While in service, there were a number of fatal accidents involving the missile. The deadliest of these occurred on August 9, 1965 in Searcy, Arkansas when welding fuel ignited during a silo upgrade program. The resulting fire consumed oxygen in the air and released toxic fumes which led to the deaths of 53 people working in the silo.11

Another major accident occurring on September 19, 1980 in Damascus, Arkansas, and involved the missile exploding after the first-stage Aerozine fuel tank was punctured by a tool which fell from a maintenance platform near the top of the missile.  The blast completely destroyed the silo and sent the 750-ton silo door flying 200 meters and 20-ton fragments from the flame deflectors over 500 meters from the silo. The missile’s Mk VI reentry vehicle safety measures prevented the warhead from being damaged significantly. One person died in the accident. 12

These accidents sparked a 1980 congressional investigation into potential hazards which led to the U.S. moving away from liquid-fueled ballistic missiles and the eventual retirement of the Titan II.13

Space Launch Applications

During development, the missile met the objectives set by the Air Force for use as an ICBM fairly early but ran into trouble meeting the criteria set by NASA for a manned space launch platform.  This was due to a longitudinal oscillation issue dubbed the “pogo effect” which caused increased gravitational effects on the missile.  After many failed tests and repeated design changes, the G forces stemming from the pogo effect eventually fell within the strict limits set by NASA and production of a modified Titan II was ordered.14 These modified versions of the Titan II were used by NASA as the launch vehicle for the Gemini space program.  Twelve Gemini missions were flown, ten of which were manned, in preparation for the Apollo space program.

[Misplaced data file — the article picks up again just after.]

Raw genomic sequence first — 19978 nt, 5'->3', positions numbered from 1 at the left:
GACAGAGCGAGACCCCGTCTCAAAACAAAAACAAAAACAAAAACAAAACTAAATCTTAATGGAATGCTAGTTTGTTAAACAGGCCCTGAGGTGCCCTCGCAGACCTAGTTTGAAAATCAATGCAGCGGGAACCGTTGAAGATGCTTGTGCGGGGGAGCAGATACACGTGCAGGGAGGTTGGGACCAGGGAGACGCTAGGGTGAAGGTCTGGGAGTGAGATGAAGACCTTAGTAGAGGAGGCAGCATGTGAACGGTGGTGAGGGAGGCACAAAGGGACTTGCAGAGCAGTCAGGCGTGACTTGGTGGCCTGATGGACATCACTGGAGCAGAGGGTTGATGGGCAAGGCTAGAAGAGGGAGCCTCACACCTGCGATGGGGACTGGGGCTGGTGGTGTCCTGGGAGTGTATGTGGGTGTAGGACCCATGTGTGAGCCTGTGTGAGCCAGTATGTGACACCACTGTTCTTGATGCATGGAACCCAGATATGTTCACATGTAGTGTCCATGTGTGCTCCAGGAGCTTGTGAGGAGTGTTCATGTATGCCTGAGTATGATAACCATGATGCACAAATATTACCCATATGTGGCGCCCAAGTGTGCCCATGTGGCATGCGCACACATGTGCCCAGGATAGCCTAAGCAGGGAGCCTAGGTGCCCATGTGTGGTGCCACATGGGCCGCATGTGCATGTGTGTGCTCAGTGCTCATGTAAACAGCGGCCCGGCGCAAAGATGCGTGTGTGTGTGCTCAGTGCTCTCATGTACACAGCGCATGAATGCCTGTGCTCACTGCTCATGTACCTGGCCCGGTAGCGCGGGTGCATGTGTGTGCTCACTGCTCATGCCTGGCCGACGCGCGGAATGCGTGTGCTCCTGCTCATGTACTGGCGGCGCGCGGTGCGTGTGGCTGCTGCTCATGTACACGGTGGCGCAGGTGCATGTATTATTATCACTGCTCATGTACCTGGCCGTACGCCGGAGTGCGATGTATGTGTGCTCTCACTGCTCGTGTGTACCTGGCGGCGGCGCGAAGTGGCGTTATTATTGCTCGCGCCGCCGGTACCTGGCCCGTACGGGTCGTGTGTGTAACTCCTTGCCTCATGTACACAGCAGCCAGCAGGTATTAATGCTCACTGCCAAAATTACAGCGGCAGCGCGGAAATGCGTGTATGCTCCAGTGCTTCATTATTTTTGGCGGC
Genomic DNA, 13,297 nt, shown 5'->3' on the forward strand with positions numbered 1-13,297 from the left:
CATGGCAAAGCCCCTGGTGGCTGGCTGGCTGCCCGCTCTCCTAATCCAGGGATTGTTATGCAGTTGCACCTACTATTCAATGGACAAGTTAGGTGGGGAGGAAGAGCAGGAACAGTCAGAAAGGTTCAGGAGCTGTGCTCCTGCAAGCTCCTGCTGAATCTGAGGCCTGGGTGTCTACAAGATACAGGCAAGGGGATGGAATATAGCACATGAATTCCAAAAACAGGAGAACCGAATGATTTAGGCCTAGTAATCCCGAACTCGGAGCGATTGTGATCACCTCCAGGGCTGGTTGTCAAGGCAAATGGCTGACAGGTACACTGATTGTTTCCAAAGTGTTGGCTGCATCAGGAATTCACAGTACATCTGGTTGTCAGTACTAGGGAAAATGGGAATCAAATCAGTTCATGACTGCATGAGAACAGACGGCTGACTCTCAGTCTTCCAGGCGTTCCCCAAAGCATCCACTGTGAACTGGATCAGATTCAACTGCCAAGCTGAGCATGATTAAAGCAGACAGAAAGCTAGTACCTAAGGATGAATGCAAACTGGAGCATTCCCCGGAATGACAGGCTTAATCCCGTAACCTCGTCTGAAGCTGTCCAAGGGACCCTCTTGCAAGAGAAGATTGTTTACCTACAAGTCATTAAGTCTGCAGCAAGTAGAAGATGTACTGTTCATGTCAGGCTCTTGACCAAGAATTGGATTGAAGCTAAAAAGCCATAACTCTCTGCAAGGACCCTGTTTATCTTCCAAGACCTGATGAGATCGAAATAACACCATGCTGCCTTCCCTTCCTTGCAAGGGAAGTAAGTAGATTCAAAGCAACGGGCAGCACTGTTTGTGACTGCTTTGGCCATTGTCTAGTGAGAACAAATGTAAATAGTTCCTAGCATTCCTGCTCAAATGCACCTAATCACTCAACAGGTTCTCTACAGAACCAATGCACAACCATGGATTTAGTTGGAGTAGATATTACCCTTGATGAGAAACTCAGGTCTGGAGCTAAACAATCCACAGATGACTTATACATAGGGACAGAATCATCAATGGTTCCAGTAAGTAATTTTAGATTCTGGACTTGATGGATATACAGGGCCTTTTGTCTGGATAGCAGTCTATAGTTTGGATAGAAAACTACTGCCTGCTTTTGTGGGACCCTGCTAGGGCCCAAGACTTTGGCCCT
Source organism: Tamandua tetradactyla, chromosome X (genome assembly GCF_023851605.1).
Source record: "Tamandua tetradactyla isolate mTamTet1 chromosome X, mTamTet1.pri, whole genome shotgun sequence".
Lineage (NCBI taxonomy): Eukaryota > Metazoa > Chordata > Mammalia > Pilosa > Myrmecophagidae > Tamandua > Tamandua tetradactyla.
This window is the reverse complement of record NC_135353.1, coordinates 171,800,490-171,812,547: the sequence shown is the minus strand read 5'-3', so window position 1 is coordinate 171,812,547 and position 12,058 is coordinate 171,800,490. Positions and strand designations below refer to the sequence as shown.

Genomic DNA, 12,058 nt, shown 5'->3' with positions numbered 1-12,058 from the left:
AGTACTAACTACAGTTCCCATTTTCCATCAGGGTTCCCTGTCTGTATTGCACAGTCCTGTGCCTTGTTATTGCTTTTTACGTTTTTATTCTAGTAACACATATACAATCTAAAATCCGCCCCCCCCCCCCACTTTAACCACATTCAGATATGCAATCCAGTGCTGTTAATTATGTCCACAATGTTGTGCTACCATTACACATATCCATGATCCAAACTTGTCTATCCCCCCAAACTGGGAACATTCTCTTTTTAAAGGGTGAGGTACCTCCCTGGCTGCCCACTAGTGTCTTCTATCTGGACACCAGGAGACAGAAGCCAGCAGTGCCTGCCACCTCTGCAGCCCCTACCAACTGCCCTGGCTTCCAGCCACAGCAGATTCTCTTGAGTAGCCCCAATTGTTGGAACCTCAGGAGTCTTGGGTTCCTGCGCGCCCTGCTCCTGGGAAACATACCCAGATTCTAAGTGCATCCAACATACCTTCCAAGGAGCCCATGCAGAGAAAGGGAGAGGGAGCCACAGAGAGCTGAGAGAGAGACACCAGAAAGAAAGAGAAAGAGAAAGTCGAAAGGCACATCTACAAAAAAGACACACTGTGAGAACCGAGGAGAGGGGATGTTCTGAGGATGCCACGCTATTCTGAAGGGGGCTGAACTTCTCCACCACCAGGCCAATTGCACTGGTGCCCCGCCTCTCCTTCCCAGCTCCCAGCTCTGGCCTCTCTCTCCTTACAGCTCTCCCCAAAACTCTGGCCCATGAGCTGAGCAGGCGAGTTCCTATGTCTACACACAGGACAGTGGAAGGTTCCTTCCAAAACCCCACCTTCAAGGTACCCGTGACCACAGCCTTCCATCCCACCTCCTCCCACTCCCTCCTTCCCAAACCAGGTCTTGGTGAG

Following the decommissioning of the Titan II as an ICBM, the remaining missiles were converted into space-launch vehicles for satellites and remained in that role until the final Titan II was launched in 2003.15


    1. David Stumpf, Titan II (Fayetteville: University of Arkansas Press, 2000), 26.
    2. Ibid, 40.
    3. Ibid, 34.
    4. Stumpf, 71.
    5. Jacob Neufeld, The Development of Ballistic Missiles in the United States Air Force: 1945-1960 (Washington D.C.: Office of Air Force History, 1990), 186.
    6. David Stumpf. Titan II. (Fayetteville: University of Arkansas Press. 2000.)
    7. Duncan Lennox. “Titan II” in Jane’s Strategic Weapon Systems (Offensive Weapons). (London: IHS Global 2011.)
    8. Duncan Lennox. “Titan II” in Jane’s Strategic Weapon Systems (Offensive Weapons), (London: IHS Global, 2011.)
    9. United States Air Force, “T.O. 21M-LGM25C-1,” (Washington D.C.: Secretary of the Air Force, 1965), 2-1.
    10. David Baker. “Titan I/II” in The Rocket: The History and Development of Rocket & Missile Technology. (New York: Crown Publishers. 1978.)
    11. Stumpf, 215-220.
    12. Ibid, 234-248.
    13. Ibid, 249-251.
    14. Curtis Larsen. “NASA Experience with Pogo in Human Spaceflight Vehicles.” (Houston: Johnson Space Center, May 2008) https://ntrs.nasa.gov/archive/nasa/casi.ntrs.nasa.gov/20080018689.pdf
    15. Encyclopedia Astronautica, “Titan II,” http://www.astronautix.com/t/titanii.html.
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Missile Defense Project, "Titan II," Missile Threat, Center for Strategic and International Studies, March 22, 2017, last modified August 2, 2021, https://missilethreat.csis.org/missile/titan-ii/.